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Thank you all for coming today and for taking part in this discussion. My name is Meghan Rhoad and I am the US researcher for the Women's Rights Division at Human Rights Watch. I was the principal researcher and author of the March 2009 report, Detained & Dismissed: Women's Struggles to Obtain Health Care in United States Immigration Detention.  It is a privilege to be here and to have the opportunity to share our findings and recommendations about these important issues in our nation's capital. And it is an honor to be introducing Kathleen Baldoni, who, despite the adverse consequences for herself, has come forward to speak out on behalf of the women and men she cared for as a detention center nurse.

With executive action and congressional support, a great deal can be done to improve the situation of immigrant women subject to detention, including reducing the number of women held in custody, bringing detention policies regarding women's medical care into line with the recommendations of the American Public Health Association, and establishing legally enforceable detention standards.

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It was almost a year ago exactly that I sat in the back room of a public library just across the river in Falls Church and spoke with a woman about how her attempt to seek asylum in the United States had taken her from one nightmare into another. Jameela, which is a pseudonym I will use for her privacy, told me that she fled her home in east Africa after being raped by her school teacher and enduring female genital mutilation. She told me that the attempt to circumcise her had been botched and she fled before members of her extended family could organize to have the procedure performed again.  On arriving in the United States, she sought an attorney to apply for asylum, but found the ones she could afford were long on promises but short on expertise. By the time she found the conscientious attorney who introduced us, Jameela already had a final order of removal entered against her. 

As a result of the order, Immigration and Customs Enforcement (ICE) took Jameela into custody, and for almost four months shuttled her between four county jails in Virginia.  During this time, she battled with pain over half of her body due to a cyst on one of her ovaries that went untreated while she was in custody. At the first jail, they determined that she required treatment and began the process to make arrangements for surgery. But in the meantime ICE moved her, without her medical records, to another jail where they refused to provide treatment without the records.  She started getting her period every two weeks and put in multiple requests to consult a doctor without success. Making it worse, at one place she was detained, she said they did not provide underwear. At none of the jails did they allow her to wear her hijab. At each jail she was strip searched. Her mental health suffered from the humiliation, and when she asked to speak to a psychologist they took her to be suicidal and placed her in solitary confinement.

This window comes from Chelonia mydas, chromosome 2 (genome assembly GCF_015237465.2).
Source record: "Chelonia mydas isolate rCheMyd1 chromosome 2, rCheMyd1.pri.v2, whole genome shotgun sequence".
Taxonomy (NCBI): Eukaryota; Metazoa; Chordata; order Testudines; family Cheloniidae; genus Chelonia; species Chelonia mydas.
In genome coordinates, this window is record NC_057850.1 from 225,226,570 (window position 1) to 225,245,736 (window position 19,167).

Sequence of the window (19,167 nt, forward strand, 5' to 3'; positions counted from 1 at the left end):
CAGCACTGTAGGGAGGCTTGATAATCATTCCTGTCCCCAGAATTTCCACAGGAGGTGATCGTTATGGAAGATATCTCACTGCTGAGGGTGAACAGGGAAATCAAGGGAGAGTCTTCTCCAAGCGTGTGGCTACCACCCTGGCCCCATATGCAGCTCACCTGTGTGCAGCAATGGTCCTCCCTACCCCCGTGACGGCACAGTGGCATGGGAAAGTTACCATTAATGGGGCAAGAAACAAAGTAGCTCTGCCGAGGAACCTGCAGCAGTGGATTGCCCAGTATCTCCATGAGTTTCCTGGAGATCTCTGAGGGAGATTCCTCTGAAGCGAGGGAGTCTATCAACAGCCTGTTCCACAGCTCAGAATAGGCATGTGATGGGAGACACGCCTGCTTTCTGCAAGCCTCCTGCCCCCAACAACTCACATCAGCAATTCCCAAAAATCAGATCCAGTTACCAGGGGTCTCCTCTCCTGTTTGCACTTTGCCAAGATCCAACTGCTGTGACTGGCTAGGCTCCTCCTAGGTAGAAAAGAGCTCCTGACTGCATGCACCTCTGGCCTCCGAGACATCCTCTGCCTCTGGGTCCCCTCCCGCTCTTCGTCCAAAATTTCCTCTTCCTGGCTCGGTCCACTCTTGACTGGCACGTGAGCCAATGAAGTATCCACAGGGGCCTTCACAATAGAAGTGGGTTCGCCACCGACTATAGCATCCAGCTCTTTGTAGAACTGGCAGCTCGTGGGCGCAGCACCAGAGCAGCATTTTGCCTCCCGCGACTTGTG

As Jameela told me about the pain she suffered during her time in ICE custody, her story sounded all too familiar.  At the time of our meeting, I had interviewed over forty women for our report, Detained and Dismissed, visited nine detention centers in Florida, Texas and Arizona, and spoken with detention medical care providers and ICE officials, in addition to numerous immigration attorneys and advocates. Jameela's experience reflected recurring themes from our research.

Human Rights Watch found that women in immigration detention did not have accurate information about available health services. Care and treatment were often delayed and sometimes denied. Confidentiality of medical information was often breached. Women had trouble accessing facility health clinics and persuading security guards that they needed medical attention. Interpreters were not always available during exams. Security guards were sometimes inside exam rooms even when there was no security risk, invading privacy and encroaching on the patient-provider relationship. Some women feared retaliation or negative consequences to their immigration cases if they sought care.  A few were not given the option to refuse medication or received inappropriate treatment. Many detained women and their health care providers at other facilities were not able to obtain full medical records upon transfer or release. Women's written complaints about poor medical care through official grievance procedures went ignored. The list goes on.